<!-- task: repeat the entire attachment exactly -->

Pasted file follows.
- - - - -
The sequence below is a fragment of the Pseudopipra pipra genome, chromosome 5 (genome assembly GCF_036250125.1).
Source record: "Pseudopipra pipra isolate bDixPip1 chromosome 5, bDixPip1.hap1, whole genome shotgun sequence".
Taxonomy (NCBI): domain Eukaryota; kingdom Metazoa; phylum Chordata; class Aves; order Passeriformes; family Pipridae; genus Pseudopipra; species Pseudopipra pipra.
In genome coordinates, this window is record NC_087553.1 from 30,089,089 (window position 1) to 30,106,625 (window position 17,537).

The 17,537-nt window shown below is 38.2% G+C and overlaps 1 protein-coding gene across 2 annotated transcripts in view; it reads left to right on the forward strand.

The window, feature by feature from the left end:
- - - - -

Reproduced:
The sequence below is a fragment of the Pseudopipra pipra genome, chromosome 5 (genome assembly GCF_036250125.1).
Source record: "Pseudopipra pipra isolate bDixPip1 chromosome 5, bDixPip1.hap1, whole genome shotgun sequence".
Taxonomy (NCBI): domain Eukaryota; kingdom Metazoa; phylum Chordata; class Aves; order Passeriformes; family Pipridae; genus Pseudopipra; species Pseudopipra pipra.
In genome coordinates, this window is record NC_087553.1 from 30,089,089 (window position 1) to 30,106,625 (window position 17,537).

The 17,537-nt window shown below is 38.2% G+C and overlaps 1 protein-coding gene across 2 annotated transcripts in view; it reads left to right on the forward strand.

The window, feature by feature from the left end: